by Lee Xin Hui | June 29, 2016
With news of Marriot International acquiring Starwood Hotels & Resorts for $13.6 billion and AccorHotels acquiring FRHI Holdings for $2.9 billion breaking in succession, size has been the hot topic for the hotel industry. Yet, it is not the be-all and end-all for Hyatt Hotels & Resorts, which has a global portfolio of 638 properties under 13 brands in 52 countries. 

"We have never set out to be the biggest - we want to be the most preferred," shares Carina Chorengel, senior vice president, brand and commercial strategy, Asia Pacific, Hyatt Hotels and Resorts in an email interview with Meetings & Conventions Asia. "Others talk about size, but our focus is all about purposeful and meaningful growth." 

Andaz Singapore opens in 2017.
In Asia Pacific, the hotel's strategy centres on three areas: growing in gateway cities and resort destinations, bringing the Hyatt Place brand to urban markets, and introducing its new brand, Unbound Collection by Hyatt. 

Many of these exciting developments are set to take place in Southeast Asia, which has been one of the key drivers for Hyatt's growth strategy. Last year, the region welcomed 5% more international tourist arrivals as compared to the previous. Other factors like improved visa processses and increases in low-cost travel options made possible by the ASEAN Economic Community - it came into full effect last December - will also further heighten the region's potential according to Chorengel, who is based in Hong Kong. 

Park Hyatt Bangkok debuts year-end.
To tap on the influx of luxury travellers to Indonesia, the hotel is looking to introduce Park Hyatt, Hyatt Regency, Andaz and Hyatt Place there. Later this year, Park Hyatt Bangkok will open in the Thai capital. Next year, the first Andaz brand in Southeast Asia will open doors in Singapore while Grand Hyatt Manila is set to open in Bonifacio Global City, the capital city's central business district. 

"We're confident that the Grand Hyatt Manila will cater to the growing demand for high-end hotels and venues in which to hold upscale meetings and events," says Chorengel. 

As evidenced, the group has a singular focus on high-end travellers. According to Chorengel, it may, in fact, soon "be the only multi-brand, multi-national hotel company focused on this segment" with every one of its brands positioned at the higher end of the spectrum. 

This makes having a commitment to guest experiences as important as the new openings.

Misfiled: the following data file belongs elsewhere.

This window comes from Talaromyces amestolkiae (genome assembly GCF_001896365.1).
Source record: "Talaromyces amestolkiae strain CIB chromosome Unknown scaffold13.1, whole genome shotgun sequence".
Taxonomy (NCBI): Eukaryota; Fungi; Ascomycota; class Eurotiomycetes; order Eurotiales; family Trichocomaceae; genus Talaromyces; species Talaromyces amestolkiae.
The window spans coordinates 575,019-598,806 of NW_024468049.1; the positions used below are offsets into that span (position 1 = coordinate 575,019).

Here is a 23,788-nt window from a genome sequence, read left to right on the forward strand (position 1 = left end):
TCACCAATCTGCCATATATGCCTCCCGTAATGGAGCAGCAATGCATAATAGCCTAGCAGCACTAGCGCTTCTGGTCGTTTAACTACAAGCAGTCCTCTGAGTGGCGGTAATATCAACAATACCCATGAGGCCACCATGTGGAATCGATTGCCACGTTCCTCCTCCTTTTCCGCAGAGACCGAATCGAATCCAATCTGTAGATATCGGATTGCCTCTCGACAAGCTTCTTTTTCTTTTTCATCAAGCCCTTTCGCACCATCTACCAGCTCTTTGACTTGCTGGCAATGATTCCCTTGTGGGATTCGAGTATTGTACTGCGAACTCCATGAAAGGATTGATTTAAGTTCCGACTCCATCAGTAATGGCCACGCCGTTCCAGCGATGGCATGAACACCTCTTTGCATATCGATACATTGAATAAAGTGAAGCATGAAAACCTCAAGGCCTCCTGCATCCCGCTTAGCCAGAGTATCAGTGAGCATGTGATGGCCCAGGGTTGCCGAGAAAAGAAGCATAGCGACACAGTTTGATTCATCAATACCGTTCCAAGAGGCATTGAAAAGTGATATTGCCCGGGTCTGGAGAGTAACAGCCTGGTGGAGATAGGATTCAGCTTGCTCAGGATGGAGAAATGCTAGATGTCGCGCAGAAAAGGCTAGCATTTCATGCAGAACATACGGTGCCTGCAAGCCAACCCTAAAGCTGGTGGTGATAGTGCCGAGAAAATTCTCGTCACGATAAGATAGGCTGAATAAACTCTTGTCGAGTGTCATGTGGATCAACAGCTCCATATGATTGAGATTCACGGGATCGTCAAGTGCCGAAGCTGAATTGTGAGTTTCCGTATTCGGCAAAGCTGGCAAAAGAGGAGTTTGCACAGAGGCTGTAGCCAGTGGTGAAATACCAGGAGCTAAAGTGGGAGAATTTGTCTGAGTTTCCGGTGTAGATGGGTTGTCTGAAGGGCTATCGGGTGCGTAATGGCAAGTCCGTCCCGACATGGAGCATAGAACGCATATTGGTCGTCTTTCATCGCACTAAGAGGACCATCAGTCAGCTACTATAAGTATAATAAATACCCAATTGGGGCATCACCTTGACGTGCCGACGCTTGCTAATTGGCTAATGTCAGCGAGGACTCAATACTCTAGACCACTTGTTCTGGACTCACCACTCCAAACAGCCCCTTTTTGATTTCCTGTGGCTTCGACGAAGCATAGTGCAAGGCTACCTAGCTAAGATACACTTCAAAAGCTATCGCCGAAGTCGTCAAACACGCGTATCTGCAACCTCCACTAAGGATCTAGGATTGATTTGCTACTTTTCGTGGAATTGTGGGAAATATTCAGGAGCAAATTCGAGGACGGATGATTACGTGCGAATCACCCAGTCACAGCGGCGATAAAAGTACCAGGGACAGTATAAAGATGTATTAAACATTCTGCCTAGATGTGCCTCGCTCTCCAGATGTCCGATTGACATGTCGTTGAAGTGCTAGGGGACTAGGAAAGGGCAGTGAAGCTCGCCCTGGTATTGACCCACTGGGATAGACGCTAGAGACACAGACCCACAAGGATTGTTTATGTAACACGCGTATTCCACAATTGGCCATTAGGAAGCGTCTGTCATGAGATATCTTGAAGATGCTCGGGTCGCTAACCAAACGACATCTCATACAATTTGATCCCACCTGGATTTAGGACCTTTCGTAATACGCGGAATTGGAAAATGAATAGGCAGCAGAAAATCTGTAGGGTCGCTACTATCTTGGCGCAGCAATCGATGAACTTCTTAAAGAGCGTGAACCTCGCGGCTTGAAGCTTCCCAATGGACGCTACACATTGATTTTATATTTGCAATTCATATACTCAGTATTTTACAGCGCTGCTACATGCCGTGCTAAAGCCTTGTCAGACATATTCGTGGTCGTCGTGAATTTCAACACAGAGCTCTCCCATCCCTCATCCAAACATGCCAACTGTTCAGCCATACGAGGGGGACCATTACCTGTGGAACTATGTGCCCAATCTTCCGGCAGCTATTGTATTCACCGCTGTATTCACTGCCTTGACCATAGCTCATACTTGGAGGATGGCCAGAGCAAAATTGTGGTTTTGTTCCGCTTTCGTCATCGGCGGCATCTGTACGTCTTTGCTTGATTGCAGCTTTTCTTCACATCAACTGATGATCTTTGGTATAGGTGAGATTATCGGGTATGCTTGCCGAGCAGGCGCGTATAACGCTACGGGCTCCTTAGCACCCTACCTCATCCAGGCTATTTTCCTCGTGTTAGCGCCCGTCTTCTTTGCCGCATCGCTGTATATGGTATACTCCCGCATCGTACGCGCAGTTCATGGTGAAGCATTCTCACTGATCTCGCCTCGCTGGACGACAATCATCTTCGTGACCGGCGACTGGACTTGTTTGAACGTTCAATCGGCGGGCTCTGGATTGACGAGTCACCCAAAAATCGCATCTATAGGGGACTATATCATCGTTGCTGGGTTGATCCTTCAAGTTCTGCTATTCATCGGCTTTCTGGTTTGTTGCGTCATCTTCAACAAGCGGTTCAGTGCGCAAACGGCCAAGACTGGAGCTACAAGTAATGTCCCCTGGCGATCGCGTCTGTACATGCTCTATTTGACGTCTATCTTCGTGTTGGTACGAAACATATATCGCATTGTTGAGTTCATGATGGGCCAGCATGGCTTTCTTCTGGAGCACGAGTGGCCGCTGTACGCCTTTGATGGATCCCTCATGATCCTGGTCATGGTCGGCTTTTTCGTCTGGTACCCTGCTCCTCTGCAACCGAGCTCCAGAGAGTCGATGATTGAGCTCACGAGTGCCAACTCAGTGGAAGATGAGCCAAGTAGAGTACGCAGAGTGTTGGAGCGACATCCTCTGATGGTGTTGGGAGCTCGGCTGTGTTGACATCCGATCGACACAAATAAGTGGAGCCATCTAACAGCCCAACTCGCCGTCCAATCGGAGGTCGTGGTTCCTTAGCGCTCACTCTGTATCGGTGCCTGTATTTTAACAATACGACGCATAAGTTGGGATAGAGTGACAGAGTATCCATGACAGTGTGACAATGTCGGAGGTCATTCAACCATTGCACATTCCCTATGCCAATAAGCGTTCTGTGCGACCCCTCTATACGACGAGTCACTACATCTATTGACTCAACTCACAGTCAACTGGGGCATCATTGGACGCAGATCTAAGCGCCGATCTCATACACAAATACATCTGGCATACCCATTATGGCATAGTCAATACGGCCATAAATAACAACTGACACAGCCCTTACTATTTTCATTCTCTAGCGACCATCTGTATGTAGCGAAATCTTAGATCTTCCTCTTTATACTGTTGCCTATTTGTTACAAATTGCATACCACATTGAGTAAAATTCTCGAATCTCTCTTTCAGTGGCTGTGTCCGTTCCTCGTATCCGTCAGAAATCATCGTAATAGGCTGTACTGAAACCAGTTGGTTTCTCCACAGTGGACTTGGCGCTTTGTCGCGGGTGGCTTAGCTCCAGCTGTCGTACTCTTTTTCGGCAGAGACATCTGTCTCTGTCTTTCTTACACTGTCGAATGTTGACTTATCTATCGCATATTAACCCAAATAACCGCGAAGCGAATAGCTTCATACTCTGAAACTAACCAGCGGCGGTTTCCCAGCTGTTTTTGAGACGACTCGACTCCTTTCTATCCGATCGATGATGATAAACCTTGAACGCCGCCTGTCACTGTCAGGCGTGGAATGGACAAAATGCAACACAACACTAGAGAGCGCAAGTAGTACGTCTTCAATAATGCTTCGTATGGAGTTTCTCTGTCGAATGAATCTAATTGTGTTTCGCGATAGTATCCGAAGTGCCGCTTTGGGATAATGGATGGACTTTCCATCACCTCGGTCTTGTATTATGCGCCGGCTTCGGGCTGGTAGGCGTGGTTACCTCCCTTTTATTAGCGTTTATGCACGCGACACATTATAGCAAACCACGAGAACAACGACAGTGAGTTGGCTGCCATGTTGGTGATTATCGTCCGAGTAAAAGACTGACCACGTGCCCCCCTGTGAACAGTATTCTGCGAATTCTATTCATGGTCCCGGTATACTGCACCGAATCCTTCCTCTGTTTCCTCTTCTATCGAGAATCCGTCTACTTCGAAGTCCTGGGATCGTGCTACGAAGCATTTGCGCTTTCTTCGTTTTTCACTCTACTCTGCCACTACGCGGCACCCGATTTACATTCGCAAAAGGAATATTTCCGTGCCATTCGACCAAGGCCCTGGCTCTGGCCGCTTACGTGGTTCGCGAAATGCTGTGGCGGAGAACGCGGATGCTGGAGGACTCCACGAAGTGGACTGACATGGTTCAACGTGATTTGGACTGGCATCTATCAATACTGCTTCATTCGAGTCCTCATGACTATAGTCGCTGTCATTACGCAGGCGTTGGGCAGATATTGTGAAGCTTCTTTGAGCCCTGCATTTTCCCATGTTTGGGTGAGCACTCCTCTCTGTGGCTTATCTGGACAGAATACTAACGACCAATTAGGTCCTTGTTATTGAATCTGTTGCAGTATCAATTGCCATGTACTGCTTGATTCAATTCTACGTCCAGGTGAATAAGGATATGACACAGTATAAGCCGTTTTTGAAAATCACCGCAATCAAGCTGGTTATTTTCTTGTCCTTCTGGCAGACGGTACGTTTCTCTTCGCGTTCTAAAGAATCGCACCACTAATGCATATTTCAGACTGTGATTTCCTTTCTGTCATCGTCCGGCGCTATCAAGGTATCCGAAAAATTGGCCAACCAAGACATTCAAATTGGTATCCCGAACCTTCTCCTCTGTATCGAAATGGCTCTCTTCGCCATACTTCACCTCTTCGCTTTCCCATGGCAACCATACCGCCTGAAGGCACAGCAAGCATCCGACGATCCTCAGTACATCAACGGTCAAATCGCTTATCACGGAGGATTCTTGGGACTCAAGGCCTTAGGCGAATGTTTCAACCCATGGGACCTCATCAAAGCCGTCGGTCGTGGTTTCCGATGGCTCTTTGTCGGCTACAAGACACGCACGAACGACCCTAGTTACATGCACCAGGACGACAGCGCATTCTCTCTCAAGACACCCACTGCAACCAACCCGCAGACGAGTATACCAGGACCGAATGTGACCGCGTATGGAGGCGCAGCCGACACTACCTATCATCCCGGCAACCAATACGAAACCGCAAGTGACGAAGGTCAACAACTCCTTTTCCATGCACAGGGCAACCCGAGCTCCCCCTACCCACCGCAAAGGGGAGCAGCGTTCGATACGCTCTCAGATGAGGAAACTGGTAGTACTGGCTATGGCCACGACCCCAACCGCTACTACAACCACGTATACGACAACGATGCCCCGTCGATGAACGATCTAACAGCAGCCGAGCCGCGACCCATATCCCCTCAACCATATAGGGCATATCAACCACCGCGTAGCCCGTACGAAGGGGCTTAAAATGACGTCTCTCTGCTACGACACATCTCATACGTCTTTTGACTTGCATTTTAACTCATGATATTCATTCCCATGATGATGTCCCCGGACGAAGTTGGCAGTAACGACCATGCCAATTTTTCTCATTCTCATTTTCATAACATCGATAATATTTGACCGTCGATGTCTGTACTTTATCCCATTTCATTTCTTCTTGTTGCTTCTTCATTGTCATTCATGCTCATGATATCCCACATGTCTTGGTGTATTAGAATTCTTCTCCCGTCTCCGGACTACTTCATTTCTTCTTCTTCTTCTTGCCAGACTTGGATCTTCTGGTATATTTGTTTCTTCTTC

"We believe you cannot script an experience, so each brand is designed to meet the needs of travellers with a particular purpose of stay, and for that specific destination," shares Chorengel. 

Carina Chorengel, Senior Vice President, Brand and Commercial Strategy, Asia Pacific, Hyatt Hotels and Resorts.
With the Hyatt Place brand, the hotel group aims to meet the needs of corporate travellers by focusing on "style, innovation and 24/7 convenience for a perfectly seamless stay". At each of these hotels, guests can find services at various touch points, including spacious guestrooms with separated sleeping and living spaces; round-the-clock food and beverages, and versatile spaces that are great for business and social events. 

And for those seeking out truly unique and memorable experiences, there is the new The Unbound Collection by Hyatt. Its current portfolio consists of upper-upscale and luxury properties that are distinctive, such as The Driskill Hotel in Austin, Texas; the Hotel du Louvre in Paris, France; the Carmelo Resort & Spa in Carmelo, Uruguay; and the Coco Palms Resort in Kauai, Hawaii. Chorengal hints at the possibility of cruise and caravan experiences, as well as properties in Southeast Asia. 

She adds: "With Unbound, we now have a new way to meet the needs of the market, a new way to grow, and a new way to deliver on the high-quality service for which we are known." 

Ultimately, it's about finding the sweet spot. "We are big enough to provide a breadth of experiences around the world, critical mass in high-growth markets, and scalble efficiencies. But we are not too big and are able to remain agile - this means more personal and individual attention to every guest and property," says Chorengel.